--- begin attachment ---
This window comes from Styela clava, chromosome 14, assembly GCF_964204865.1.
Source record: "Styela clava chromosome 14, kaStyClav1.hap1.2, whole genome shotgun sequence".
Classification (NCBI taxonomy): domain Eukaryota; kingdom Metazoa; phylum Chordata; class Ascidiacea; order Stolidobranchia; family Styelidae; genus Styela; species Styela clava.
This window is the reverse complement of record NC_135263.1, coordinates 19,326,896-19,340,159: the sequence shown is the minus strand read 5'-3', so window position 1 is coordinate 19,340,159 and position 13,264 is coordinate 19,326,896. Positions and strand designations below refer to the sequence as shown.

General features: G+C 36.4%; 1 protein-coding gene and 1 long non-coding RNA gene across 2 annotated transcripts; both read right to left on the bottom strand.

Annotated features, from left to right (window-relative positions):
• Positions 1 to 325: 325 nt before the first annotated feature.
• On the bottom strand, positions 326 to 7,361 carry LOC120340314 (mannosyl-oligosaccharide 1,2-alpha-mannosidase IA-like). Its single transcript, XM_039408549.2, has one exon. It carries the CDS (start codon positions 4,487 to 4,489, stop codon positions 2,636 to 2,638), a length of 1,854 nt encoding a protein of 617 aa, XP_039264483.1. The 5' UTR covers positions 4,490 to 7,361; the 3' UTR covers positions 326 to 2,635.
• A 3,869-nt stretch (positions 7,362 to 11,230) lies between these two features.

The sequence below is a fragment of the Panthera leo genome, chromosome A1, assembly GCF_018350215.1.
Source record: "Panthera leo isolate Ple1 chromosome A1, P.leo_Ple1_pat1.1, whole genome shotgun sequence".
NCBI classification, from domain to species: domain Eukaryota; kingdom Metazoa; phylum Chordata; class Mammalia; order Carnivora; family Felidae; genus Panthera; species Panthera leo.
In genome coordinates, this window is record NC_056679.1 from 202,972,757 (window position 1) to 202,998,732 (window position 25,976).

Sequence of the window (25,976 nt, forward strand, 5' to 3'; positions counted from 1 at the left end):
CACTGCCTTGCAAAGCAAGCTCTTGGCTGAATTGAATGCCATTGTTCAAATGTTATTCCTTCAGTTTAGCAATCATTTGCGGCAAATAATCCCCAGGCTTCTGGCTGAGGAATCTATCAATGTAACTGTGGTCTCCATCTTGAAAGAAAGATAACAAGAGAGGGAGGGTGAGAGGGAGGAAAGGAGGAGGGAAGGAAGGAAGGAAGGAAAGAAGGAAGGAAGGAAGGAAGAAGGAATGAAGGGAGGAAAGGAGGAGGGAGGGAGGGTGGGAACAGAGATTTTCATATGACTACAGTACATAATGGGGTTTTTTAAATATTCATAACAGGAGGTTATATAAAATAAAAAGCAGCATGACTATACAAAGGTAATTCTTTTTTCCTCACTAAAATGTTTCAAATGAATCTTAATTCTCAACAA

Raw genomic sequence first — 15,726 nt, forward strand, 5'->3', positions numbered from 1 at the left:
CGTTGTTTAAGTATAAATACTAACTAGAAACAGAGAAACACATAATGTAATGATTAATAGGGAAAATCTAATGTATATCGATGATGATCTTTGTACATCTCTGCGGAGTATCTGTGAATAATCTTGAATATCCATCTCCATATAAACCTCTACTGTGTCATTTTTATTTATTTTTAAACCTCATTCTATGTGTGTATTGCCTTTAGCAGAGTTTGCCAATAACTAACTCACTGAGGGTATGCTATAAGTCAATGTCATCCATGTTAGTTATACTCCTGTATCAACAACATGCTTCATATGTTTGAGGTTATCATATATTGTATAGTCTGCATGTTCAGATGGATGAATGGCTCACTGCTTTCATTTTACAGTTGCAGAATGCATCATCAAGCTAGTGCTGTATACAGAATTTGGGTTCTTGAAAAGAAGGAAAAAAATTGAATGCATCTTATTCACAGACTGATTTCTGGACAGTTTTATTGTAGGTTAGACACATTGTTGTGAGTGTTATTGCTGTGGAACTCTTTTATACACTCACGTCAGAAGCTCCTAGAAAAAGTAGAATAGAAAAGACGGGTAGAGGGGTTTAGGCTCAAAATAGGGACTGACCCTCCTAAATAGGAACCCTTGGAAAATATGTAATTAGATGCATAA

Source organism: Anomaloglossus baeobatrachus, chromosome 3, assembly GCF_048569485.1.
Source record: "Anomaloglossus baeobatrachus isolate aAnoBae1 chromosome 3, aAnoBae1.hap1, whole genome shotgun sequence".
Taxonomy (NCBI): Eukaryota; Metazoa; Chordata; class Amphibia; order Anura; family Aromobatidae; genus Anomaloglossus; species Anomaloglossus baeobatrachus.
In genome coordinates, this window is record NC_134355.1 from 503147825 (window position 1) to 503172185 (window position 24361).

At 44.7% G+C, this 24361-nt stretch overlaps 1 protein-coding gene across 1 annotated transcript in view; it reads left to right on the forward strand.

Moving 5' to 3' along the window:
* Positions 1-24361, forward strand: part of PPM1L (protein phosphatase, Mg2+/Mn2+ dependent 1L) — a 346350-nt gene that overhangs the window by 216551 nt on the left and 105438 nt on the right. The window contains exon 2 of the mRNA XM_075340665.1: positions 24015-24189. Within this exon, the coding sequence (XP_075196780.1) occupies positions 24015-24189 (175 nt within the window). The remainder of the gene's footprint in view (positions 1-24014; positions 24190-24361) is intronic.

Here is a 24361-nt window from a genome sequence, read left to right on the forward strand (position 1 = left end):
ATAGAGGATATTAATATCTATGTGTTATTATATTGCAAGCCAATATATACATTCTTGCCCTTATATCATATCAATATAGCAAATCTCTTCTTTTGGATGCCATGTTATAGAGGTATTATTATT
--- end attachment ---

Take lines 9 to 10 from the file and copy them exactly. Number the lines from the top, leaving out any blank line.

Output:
• A 3,869-nt stretch (positions 7,362 to 11,230) lies between these two features.

The sequence below is a fragment of the Panthera leo genome, chromosome A1, assembly GCF_018350215.1.